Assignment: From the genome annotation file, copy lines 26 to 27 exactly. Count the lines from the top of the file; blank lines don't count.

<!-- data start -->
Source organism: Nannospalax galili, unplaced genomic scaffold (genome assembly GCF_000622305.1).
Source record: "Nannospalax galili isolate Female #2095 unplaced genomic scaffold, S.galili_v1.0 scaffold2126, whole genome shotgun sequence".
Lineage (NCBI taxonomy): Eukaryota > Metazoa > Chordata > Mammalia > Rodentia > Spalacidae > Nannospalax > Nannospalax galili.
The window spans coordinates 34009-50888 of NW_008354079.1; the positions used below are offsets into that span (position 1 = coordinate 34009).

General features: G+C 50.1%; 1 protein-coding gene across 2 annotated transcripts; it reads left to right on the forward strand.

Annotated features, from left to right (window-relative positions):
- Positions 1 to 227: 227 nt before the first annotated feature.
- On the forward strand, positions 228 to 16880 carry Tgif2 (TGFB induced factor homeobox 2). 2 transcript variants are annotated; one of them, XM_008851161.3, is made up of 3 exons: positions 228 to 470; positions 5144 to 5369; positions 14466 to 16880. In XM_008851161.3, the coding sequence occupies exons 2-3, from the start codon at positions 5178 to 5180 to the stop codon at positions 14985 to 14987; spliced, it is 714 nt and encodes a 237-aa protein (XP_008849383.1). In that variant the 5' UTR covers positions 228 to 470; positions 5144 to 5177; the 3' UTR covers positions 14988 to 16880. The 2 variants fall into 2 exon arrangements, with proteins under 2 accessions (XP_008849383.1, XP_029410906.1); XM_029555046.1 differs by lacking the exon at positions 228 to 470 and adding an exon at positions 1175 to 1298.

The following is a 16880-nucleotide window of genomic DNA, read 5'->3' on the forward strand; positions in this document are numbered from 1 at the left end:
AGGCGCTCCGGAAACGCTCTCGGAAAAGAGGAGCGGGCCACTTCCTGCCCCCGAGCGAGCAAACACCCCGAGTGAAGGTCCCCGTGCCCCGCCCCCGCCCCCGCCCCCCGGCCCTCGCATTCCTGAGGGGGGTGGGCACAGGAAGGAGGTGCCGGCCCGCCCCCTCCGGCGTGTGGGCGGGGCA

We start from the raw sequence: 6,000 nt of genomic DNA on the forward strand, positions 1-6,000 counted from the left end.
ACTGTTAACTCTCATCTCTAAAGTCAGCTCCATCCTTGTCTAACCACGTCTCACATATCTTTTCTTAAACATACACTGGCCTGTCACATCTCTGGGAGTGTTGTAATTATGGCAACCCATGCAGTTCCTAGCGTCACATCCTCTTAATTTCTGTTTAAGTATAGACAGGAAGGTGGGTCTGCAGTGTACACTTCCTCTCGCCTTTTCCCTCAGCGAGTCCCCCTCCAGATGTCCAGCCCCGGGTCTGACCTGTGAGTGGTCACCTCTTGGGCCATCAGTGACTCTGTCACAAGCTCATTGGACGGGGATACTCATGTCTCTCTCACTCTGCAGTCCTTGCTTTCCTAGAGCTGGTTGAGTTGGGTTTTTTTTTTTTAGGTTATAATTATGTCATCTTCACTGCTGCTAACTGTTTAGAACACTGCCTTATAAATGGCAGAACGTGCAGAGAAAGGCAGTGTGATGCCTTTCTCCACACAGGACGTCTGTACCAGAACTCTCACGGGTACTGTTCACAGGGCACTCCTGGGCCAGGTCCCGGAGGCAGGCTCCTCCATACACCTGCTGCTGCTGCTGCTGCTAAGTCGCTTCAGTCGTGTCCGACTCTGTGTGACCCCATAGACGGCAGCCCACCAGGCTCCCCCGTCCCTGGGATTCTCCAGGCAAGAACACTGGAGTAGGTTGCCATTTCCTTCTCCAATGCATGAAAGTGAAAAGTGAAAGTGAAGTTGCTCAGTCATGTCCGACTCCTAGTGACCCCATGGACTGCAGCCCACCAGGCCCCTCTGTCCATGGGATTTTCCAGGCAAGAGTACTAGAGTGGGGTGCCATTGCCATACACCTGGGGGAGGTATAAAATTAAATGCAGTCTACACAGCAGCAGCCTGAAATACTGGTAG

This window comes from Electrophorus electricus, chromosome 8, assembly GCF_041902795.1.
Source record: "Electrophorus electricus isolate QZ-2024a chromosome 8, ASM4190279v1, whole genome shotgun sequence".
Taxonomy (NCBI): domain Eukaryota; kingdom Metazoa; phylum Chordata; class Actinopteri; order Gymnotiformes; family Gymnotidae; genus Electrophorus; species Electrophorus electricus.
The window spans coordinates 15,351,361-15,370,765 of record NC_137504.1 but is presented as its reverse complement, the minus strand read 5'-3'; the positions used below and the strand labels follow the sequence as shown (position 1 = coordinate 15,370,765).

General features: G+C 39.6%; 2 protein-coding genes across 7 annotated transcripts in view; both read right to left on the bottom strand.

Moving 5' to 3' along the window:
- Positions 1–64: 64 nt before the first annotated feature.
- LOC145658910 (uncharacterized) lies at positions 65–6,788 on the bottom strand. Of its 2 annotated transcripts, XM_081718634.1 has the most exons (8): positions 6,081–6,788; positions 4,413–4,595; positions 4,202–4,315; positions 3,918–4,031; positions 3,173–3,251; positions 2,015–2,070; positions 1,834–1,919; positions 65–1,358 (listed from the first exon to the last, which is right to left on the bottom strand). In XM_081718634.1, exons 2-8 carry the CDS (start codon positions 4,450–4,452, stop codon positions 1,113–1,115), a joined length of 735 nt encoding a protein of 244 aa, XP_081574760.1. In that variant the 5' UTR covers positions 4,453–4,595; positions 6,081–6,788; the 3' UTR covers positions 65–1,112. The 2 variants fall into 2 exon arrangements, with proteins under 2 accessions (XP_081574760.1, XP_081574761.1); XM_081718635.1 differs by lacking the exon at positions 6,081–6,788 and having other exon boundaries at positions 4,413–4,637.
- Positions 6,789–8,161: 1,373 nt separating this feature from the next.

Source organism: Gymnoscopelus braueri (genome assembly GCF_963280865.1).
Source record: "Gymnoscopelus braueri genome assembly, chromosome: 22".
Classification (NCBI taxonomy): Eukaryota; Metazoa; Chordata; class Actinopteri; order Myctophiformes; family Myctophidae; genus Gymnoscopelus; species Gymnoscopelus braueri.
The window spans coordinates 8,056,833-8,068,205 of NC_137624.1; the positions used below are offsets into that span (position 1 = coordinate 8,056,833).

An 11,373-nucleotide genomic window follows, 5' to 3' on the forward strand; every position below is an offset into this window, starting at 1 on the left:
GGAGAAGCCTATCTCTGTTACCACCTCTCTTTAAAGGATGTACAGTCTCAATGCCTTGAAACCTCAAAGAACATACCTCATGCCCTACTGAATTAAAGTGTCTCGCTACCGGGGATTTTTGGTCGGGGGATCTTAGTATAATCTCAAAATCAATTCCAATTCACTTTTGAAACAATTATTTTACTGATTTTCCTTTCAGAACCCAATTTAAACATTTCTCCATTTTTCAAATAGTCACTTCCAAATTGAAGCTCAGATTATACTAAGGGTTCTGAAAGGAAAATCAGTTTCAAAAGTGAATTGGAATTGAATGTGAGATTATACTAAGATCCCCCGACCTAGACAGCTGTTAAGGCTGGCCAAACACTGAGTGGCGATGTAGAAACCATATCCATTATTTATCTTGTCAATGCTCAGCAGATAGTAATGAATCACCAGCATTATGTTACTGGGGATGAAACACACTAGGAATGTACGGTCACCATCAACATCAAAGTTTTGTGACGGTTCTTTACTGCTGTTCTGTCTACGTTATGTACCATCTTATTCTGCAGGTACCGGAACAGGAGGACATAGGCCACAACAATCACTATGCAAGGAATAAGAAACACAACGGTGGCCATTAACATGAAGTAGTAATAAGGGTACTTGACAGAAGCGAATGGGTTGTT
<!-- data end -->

An 11,373-nucleotide genomic window follows, 5' to 3' on the forward strand; every position below is an offset into this window, starting at 1 on the left:
GGAGAAGCCTATCTCTGTTACCACCTCTCTTTAAAGGATGTACAGTCTCAATGCCTTGAAACCTCAAAGAACATACCTCATGCCCTACTGAATTAAAGTGTCTCGCTACCGGGGATTTTTGGTCGGGGGATCTTAGTATAATCTCAAAATCAATTCCAATTCACTTTTGAAACAATTATTTTACTGATTTTCCTTTCAGAACCCAATTTAAACATTTCTCCATTTTTCAAATAGTCACTTCCAAATTGAAGCTCAGATTATACTAAGGGTTCTGAAAGGAAAATCAGTTTCAAAAGTGAATTGGAATTGAATGTGAGATTATACTAAGATCCCCCGACCTAGACAGCTGTTAAGGCTGGCCAAACACTGAGTGGCGATGTAGAAACCATATCCATTATTTATCTTGTCAATGCTCAGCAGATAGTAATGAATCACCAGCATTATGTTACTGGGGATGAAACACACTAGGAATGTACGGTCACCATCAACATCAAAGTTTTGTGACGGTTCTTTACTGCTGTTCTGTCTACGTTATGTACCATCTTATTCTGCAGGTACCGGAACAGGAGGACATAGGCCACAACAATCACTATGCAAGGAATAAGAAACACAACGGTGGCCATTAACATGAAGTAGTAATAAGGGTACTTGACAGAAGCGAATGGGTTGTT